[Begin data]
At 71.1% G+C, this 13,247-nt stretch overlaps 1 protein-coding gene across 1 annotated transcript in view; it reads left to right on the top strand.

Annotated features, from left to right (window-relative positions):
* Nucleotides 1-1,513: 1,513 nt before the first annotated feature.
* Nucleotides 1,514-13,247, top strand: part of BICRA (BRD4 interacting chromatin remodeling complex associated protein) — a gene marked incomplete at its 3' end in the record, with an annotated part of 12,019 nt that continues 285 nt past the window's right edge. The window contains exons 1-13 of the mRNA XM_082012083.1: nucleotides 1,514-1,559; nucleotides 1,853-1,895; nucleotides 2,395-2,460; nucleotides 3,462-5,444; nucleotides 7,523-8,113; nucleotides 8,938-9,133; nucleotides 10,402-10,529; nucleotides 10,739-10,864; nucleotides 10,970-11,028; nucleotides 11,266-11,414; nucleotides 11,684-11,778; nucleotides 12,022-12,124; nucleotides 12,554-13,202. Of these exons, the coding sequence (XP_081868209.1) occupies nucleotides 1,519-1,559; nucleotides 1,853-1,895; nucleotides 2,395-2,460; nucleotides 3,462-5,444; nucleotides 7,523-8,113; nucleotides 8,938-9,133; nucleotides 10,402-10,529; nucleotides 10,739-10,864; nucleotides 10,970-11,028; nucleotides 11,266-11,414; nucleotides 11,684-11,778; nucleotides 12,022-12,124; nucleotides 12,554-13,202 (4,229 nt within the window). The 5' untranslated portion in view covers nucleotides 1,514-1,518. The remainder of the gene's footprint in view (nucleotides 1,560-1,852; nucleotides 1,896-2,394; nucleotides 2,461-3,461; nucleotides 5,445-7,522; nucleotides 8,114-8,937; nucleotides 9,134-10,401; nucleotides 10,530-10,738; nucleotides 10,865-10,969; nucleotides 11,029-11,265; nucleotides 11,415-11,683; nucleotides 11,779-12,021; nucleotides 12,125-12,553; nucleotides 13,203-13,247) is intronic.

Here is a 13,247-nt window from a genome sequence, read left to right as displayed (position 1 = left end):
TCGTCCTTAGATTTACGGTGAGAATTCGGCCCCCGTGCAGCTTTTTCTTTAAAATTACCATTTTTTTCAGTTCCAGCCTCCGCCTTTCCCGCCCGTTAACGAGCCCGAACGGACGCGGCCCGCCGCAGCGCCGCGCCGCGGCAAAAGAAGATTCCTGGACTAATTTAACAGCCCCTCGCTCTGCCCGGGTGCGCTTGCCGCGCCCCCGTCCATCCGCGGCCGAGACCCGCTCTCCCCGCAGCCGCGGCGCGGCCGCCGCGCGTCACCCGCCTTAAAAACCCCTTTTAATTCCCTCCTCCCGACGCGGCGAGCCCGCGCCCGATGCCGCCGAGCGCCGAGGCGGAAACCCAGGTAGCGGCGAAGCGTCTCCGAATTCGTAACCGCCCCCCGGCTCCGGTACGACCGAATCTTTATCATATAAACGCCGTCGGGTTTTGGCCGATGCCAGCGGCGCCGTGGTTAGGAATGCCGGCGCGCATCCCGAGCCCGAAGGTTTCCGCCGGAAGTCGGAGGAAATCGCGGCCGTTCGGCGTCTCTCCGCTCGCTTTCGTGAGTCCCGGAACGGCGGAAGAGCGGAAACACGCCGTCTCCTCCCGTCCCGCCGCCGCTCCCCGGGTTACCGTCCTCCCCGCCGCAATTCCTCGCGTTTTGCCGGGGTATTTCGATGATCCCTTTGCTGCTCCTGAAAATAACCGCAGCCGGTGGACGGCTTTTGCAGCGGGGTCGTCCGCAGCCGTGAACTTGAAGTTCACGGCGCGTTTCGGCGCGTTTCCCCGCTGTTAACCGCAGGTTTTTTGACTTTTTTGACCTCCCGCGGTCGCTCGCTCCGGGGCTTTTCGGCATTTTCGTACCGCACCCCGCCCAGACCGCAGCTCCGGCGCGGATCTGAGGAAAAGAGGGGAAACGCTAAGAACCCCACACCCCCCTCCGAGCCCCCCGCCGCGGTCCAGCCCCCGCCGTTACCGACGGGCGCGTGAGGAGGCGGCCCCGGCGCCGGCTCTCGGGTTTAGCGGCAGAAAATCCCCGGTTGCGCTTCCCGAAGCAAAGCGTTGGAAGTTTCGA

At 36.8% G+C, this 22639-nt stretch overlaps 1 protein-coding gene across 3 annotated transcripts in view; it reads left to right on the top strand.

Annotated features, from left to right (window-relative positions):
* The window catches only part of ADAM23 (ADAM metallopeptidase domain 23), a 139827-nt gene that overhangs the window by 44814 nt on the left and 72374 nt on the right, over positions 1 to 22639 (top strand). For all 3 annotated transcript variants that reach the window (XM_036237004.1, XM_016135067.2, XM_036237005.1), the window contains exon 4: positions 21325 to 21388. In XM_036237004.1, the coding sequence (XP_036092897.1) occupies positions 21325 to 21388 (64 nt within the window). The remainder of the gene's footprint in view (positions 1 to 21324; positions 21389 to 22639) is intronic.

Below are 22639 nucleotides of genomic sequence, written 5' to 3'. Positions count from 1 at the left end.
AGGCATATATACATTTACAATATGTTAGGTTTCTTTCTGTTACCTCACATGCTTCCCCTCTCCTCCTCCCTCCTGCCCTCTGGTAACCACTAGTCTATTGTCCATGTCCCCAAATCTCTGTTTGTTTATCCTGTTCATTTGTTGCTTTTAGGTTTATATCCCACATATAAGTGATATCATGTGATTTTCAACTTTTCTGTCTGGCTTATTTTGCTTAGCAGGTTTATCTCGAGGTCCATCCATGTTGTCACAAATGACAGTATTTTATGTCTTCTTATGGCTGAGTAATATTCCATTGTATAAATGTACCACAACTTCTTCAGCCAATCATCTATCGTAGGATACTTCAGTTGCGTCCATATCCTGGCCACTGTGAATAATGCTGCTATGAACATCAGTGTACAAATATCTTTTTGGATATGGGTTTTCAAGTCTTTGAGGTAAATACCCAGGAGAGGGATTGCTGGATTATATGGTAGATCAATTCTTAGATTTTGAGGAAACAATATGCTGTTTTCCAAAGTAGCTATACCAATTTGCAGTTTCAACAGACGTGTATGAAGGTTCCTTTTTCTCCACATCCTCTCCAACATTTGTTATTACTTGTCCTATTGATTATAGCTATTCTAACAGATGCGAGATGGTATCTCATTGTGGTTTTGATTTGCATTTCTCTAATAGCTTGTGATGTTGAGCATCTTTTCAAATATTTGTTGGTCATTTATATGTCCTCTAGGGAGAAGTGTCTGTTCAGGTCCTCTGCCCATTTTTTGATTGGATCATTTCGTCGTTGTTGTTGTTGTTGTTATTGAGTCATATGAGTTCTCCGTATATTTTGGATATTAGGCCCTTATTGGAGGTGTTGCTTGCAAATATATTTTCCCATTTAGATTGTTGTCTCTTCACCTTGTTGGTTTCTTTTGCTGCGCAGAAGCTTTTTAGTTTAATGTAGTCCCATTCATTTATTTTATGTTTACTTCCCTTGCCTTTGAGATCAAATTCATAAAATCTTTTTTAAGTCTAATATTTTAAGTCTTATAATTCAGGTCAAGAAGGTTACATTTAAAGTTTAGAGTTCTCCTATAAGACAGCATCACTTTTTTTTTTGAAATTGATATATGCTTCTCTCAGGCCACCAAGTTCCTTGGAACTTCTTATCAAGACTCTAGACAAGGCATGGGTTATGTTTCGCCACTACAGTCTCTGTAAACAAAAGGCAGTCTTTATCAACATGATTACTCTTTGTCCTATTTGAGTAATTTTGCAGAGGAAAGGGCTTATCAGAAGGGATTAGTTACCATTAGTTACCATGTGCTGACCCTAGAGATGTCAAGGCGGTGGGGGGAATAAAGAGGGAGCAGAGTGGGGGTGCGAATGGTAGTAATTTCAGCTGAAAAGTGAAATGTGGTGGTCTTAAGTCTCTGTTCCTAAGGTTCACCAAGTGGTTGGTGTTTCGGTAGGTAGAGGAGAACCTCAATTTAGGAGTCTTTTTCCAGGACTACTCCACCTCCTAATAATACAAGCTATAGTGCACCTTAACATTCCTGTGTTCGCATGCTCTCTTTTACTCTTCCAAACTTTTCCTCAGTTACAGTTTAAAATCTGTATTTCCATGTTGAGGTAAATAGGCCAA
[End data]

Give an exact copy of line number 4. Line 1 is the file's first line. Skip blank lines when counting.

* Nucleotides 1,514-13,247, top strand: part of BICRA (BRD4 interacting chromatin remodeling complex associated protein) — a gene marked incomplete at its 3' end in the record, with an annotated part of 12,019 nt that continues 285 nt past the window's right edge. The window contains exons 1-13 of the mRNA XM_082012083.1: nucleotides 1,514-1,559; nucleotides 1,853-1,895; nucleotides 2,395-2,460; nucleotides 3,462-5,444; nucleotides 7,523-8,113; nucleotides 8,938-9,133; nucleotides 10,402-10,529; nucleotides 10,739-10,864; nucleotides 10,970-11,028; nucleotides 11,266-11,414; nucleotides 11,684-11,778; nucleotides 12,022-12,124; nucleotides 12,554-13,202. Of these exons, the coding sequence (XP_081868209.1) occupies nucleotides 1,519-1,559; nucleotides 1,853-1,895; nucleotides 2,395-2,460; nucleotides 3,462-5,444; nucleotides 7,523-8,113; nucleotides 8,938-9,133; nucleotides 10,402-10,529; nucleotides 10,739-10,864; nucleotides 10,970-11,028; nucleotides 11,266-11,414; nucleotides 11,684-11,778; nucleotides 12,022-12,124; nucleotides 12,554-13,202 (4,229 nt within the window). The 5' untranslated portion in view covers nucleotides 1,514-1,518. The remainder of the gene's footprint in view (nucleotides 1,560-1,852; nucleotides 1,896-2,394; nucleotides 2,461-3,461; nucleotides 5,445-7,522; nucleotides 8,114-8,937; nucleotides 9,134-10,401; nucleotides 10,530-10,738; nucleotides 10,865-10,969; nucleotides 11,029-11,265; nucleotides 11,415-11,683; nucleotides 11,779-12,021; nucleotides 12,125-12,553; nucleotides 13,203-13,247) is intronic.